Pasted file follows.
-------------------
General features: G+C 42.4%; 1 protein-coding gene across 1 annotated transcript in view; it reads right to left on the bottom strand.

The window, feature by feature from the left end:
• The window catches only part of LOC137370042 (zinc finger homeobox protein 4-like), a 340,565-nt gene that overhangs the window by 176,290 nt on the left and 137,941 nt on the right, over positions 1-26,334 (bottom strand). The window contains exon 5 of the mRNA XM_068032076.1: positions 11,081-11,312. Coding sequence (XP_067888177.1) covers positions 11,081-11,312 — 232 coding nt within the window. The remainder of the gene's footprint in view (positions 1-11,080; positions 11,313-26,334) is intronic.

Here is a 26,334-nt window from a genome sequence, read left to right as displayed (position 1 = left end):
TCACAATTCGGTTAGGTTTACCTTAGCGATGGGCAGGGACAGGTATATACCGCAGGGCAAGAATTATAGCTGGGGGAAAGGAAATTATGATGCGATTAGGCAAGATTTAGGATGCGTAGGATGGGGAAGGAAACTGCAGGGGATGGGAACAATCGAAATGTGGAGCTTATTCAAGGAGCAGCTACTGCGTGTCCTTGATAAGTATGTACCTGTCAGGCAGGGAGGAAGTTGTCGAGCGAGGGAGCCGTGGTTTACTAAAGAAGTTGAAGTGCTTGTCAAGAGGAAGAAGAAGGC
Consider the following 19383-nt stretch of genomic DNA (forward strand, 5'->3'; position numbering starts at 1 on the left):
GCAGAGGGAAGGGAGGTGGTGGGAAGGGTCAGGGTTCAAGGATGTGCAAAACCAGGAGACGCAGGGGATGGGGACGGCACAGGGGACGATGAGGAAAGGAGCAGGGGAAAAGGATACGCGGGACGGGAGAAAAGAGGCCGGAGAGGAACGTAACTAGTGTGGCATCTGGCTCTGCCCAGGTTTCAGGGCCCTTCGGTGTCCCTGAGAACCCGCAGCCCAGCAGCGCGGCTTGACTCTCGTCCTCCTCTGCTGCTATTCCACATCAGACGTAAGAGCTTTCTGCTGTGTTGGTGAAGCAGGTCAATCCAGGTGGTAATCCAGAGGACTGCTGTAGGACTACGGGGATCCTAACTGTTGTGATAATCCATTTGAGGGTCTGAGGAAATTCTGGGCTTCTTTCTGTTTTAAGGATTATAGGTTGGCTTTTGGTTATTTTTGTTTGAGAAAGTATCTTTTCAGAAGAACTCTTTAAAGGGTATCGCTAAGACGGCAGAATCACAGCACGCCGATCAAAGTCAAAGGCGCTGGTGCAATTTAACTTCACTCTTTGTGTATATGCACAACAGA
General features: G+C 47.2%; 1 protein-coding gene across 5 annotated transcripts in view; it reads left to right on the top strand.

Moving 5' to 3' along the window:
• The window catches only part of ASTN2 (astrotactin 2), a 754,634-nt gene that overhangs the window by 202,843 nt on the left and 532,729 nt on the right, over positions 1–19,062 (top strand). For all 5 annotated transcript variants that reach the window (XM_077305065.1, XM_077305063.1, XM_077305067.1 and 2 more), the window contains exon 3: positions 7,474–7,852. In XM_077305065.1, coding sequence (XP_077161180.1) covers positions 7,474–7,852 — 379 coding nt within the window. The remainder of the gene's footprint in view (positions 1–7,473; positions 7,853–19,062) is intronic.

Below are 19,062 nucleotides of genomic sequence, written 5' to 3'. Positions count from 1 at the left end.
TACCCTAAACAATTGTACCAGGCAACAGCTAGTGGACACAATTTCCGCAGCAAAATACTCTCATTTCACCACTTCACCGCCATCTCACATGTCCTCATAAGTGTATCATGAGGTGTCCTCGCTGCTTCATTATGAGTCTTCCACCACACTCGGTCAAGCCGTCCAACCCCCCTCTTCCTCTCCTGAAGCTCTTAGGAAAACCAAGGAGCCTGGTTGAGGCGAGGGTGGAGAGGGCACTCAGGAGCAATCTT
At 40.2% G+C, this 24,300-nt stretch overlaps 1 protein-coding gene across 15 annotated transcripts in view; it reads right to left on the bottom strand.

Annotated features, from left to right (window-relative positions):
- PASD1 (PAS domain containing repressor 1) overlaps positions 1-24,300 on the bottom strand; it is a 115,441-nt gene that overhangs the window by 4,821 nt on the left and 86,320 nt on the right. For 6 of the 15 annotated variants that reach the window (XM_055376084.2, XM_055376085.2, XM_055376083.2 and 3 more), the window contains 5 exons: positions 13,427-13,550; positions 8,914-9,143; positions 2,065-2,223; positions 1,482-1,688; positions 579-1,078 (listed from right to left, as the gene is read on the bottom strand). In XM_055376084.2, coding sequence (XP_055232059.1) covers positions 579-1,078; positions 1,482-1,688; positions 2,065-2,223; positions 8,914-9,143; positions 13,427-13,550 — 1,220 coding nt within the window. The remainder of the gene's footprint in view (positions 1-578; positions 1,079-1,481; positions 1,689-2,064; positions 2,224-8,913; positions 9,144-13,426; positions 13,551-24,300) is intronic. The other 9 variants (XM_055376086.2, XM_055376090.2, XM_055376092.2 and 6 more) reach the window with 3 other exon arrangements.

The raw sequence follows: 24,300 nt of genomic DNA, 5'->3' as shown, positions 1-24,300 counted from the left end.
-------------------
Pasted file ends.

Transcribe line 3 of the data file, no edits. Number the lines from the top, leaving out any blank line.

• The window catches only part of LOC137370042 (zinc finger homeobox protein 4-like), a 340,565-nt gene that overhangs the window by 176,290 nt on the left and 137,941 nt on the right, over positions 1-26,334 (bottom strand). The window contains exon 5 of the mRNA XM_068032076.1: positions 11,081-11,312. Coding sequence (XP_067888177.1) covers positions 11,081-11,312 — 232 coding nt within the window. The remainder of the gene's footprint in view (positions 1-11,080; positions 11,313-26,334) is intronic.